Dark Places by Gillian Flynn

0307341569_01__SX140_SY225_SCLZZZZZZZ_Dark Places by Gillian Flynn

Shaye Areheart Books, New York, 2009

Somehow I missed Flynn’s first novel Sharp Objects but after reading Dark Places it is now on my list.

Libby Day was seven when her mother and two sisters were murdered.  She ran from her house into a snow storm, survived, but lost some toes and ends up testifying against her brother, Ben, for the murders.  Ben goes to prison and twenty-five years later, after living off a trust fund created by the public at the time of the murders, Libby is running out of money.

Enter The Kill Club, a group obsessed with notorious crimes.  They believe Ben is innocent and as Libby tries to find a way to profit from their obsession she starts to doubt her own testimony.

Because of her doubts, and the possibility of financial gain, Libby begins to revisit the past.  She locates people from her home town, trying to find the truth.

The novel moves back and forth in time, telling the story from several points of view.  There is Libby, trying to remember what actually happened.  What did she witness?  Was she coached by her psychiatrist?  Did the prosecution put words in her mouth?  There are flashbacks of Ben on the days leading up to the murders, and of his Mom, Patty and her desperate struggle to keep her home and keep her children fed.   At times this feels a bit disjointed but Flynn’s ability to place her reader into the heads of her characters and the clarity of the different voices pulls the story together.  There is a  mystery buried here and in the end Libby is again running for her life.

Libby is not a very likable character, she’s whiny, mean and desperate.  By being forced to evaluate her own history she begins to gain a sense of self and becomes, in the end,  likable.  Flynn portrays the grinding poverty of Patty struggling to keep her family together, the desperation of Ben, an adolescent boy trying to fit in and the mass hysteria that builds around this type of crime in a way that reflects on American culture.  Very driven and very creepy.  The more I think about it the more I like it.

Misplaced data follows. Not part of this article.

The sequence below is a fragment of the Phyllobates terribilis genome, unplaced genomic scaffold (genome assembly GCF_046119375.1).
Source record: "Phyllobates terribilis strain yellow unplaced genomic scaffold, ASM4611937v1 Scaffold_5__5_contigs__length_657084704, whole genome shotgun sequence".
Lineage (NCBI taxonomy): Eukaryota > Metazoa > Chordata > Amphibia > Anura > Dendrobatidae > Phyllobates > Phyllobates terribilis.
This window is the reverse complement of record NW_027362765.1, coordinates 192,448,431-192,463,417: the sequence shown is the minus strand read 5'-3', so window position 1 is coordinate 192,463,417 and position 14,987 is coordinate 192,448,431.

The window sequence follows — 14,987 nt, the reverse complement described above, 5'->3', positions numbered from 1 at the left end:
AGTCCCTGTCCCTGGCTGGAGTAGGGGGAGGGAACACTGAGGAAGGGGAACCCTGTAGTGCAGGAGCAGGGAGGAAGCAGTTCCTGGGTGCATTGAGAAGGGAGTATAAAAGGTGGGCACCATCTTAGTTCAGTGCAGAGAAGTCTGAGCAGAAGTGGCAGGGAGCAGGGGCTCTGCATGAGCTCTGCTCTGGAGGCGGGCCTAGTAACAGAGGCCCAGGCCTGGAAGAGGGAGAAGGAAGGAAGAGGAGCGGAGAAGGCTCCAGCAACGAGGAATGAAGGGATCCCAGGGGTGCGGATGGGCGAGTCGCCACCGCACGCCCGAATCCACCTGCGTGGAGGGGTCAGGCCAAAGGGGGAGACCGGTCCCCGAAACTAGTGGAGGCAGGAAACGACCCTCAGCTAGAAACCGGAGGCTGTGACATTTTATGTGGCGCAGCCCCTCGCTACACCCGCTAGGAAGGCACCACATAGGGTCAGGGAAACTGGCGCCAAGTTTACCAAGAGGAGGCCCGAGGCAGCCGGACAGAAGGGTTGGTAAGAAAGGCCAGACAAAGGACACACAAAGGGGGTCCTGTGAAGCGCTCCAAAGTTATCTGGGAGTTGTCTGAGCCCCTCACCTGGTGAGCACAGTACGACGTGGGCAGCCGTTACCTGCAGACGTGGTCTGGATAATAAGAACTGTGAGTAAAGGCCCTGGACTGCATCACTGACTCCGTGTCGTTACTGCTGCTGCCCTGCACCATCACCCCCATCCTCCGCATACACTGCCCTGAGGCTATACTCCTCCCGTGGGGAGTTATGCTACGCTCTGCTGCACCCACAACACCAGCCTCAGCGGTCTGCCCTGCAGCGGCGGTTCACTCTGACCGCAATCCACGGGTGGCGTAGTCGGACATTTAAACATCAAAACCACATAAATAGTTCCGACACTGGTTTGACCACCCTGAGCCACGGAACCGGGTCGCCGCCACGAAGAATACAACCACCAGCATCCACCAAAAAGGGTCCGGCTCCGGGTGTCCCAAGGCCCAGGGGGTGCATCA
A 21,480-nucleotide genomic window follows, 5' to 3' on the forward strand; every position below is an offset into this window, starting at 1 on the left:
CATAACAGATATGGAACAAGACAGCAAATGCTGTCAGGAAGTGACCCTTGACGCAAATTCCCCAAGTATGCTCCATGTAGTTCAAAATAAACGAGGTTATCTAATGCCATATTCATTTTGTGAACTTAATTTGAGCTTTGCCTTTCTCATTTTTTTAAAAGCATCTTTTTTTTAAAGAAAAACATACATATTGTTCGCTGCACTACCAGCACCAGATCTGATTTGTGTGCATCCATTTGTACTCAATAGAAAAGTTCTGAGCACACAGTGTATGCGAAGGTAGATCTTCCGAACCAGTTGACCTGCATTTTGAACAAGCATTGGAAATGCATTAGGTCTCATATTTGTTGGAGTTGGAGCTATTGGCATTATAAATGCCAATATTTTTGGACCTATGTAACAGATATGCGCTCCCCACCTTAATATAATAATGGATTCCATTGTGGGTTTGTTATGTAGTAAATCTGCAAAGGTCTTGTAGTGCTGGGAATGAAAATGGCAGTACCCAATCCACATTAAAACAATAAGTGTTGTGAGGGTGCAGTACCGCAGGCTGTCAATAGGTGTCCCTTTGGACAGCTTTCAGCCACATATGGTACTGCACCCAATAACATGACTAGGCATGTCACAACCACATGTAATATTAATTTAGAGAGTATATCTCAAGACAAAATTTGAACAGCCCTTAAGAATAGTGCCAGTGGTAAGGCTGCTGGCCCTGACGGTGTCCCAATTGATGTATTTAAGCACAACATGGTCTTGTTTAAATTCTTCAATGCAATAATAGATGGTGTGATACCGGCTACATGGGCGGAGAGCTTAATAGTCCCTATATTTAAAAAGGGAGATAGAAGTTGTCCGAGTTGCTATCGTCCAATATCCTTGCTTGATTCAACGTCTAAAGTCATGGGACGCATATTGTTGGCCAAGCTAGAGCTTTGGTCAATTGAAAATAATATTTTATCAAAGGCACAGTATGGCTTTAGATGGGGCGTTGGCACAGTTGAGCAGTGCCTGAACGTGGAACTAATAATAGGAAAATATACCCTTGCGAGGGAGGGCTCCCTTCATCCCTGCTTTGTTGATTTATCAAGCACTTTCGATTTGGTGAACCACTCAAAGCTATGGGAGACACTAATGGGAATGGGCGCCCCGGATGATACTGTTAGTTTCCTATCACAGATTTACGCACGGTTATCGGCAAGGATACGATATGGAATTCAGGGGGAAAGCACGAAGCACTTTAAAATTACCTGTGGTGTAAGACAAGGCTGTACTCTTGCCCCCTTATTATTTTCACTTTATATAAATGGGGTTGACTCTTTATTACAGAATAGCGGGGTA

Gillian Flynn has a wonderful web site were she talks about women, power, anger and violence.  Visit her here.


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Filed under Challenges, R.I.P. IV

7 responses to “Dark Places by Gillian Flynn

  1. I’ve been seeing Sharp Objects crop up on a bunch of blogs lately, but I’ve heard less about this one. I think Flynn is one of those authors I should be watching (or better yet, reading!).

    • Steph – I found Flynn a very interesting author, almost grating at times, but the more I read the more I like her style. I’ve got Sharp Objects on hold at the library and am curious about what she is working on now.

  2. Wow, this plot really reminds me of a This American Life episode – I don’t know if you listen to that show, but I love it. This episode a true-life version of the same process of revisiting the past and trying to figure out what actually happened, only with a longer time lapse; it’s actually the victim’s granddaughter doing the investigating. I recommend it!

    Also, nice review, as usual. :-)

    • Emily – Thanks for the link. I catch This American Life when I remember to download the podcast. I will definitely check out that episode.

  3. Oooh, I like how this sounds! The darker, the better, I always say! That is great review. If you set out to convince me, you have achieved your goal!

  4. Pingback: Sharp Objects by Gillian Flynn « Page247

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